He observed that the conservative society of rural southern Italy at the time observed a very rigid and tight set of moral and ethical expectations within the bounds of extended family networks. However, outside the boundaries of extended family, a dog-eat-dog ruthlessness prevailed.
You could, and were expected to, engage in rougher, harsher, less moral behaviour against other parts of society. There were two codes of behaviour – a strict one for one’s own tribe; and a harsh, amoral, one for the broader world.
Banfield went to great lengths to unpack this and come up with explanations, but a key feature of this was that nobody who lived in this system would readily acknowledge the open hypocrisy and cynicism that was so nakedly on display for outsiders to see. In Banfield’s view, this omnipresent amoral familism prevented people from working together towards a common good.
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Has British politics come to resemble the region of Italy that Banfield studied? Have UK tribal politics within the major political parties spawned a British political variant of amoral familism?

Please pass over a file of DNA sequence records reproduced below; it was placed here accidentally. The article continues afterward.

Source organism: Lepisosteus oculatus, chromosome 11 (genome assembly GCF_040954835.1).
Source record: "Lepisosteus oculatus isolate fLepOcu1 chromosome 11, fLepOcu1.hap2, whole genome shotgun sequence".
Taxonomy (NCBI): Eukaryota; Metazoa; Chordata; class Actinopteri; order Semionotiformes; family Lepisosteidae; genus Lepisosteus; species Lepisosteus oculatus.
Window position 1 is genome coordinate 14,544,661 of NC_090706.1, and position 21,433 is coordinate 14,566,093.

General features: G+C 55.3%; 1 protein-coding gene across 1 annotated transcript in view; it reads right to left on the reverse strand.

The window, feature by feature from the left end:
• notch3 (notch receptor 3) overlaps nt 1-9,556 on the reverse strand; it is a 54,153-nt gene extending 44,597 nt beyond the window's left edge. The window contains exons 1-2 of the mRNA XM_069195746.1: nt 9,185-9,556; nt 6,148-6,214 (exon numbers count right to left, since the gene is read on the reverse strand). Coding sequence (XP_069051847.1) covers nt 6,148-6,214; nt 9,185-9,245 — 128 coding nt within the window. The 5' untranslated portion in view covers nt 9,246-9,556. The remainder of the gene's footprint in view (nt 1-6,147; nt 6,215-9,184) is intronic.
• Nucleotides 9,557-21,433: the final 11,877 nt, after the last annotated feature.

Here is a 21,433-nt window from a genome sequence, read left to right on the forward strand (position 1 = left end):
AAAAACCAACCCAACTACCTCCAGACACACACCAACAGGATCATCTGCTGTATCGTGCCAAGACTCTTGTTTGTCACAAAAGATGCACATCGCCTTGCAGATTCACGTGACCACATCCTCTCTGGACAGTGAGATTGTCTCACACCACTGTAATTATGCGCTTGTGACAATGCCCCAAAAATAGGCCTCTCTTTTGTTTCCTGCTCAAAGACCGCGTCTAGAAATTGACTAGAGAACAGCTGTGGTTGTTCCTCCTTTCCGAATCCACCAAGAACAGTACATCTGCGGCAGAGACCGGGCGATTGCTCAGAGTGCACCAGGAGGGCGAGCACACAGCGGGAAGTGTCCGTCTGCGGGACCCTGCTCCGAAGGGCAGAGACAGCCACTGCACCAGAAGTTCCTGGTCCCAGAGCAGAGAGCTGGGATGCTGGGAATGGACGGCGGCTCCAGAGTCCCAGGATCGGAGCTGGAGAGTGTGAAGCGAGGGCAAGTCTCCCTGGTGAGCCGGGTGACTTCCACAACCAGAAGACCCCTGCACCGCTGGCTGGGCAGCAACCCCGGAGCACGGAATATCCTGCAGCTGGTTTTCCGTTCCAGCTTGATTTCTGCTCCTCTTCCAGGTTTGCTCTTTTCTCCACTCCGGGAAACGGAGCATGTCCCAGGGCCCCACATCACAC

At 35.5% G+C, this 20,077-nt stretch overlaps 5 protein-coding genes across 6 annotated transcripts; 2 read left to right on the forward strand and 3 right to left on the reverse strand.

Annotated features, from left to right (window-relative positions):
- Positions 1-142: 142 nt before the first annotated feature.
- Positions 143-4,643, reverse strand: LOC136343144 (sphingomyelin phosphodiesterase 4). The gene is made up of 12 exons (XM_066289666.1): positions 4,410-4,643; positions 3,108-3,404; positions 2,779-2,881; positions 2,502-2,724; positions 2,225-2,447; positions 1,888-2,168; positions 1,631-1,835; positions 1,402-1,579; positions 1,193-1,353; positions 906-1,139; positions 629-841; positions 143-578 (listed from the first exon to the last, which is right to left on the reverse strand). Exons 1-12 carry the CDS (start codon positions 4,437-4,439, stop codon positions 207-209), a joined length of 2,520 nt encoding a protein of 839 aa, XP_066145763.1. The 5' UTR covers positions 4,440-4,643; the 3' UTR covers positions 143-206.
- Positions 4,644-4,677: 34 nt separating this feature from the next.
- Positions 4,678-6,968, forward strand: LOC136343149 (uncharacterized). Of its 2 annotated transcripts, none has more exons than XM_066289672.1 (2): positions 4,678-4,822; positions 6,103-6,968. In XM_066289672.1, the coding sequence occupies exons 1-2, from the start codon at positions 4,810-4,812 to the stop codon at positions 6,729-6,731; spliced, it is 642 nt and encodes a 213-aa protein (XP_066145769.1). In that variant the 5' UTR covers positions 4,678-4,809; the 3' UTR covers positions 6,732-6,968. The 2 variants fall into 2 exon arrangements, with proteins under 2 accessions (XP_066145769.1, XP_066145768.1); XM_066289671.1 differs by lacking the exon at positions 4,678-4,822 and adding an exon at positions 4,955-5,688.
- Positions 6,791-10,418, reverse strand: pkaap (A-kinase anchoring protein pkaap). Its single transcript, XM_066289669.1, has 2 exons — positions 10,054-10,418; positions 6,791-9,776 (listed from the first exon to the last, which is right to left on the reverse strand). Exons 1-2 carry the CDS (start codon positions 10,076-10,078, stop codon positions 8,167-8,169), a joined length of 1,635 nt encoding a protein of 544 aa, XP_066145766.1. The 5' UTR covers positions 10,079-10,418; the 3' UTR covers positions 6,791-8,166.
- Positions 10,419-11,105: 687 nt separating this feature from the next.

Certainly, we can see some of the symptoms Banfield witnesses in extended families in Italy. We do not see the ability of the major political tribes in the UK to work with other tribes to promote the common good. Inside the larger parties, this tribalism may even extend to various groups within a party. After all, we’ve seen the fratricidal conflicts between pro-Brexit and pro-Remain factions within several of the political parties. We have witnessed the conflicts within Labour between pro- and anti-Corbyn wings of the party. It takes a three-dimensional data plot to work out the various rifts within the Conservative Party at present.
It is my fear that we are seeing more than just fragmentation and tribalism. Some of these political factions appear to engage in other features that Banfield would have recognised.
For someone to be stung by a charge of hypocrisy, they have to actually care a bit and think that being hypocritical is wrong. But if someone does not see anything wrong with saying one thing and acting in a different way, they have immunised themselves against charges of hypocrisy. They can shrug it off and say ‘so what?’
We certainly can see the degradation of civil society described by Banfield is certainly starting to creep into our daily life. Have we reached a ‘Banfield point’ in public discourse? It should be noted that the signs and symptoms of degraded tribalism are by no means confined to a single segment of the Conservative Party.
Such hardened attitudes as defending Boris Johnson from Partygate or the ‘free speech versus blacklisting’ issue are signs of the hypocrisy baked into tribalism. Such hypocrisy may even serve to energise a faction’s hardcore supporters.
To people deeply afflicted by political tribalism and less encumbered by morals and ethics, the ability to say one thing and then do the opposite may look like a show of strength. But hypocrisy is a callous tactic.
I fear that it has become a feature, not a glitch.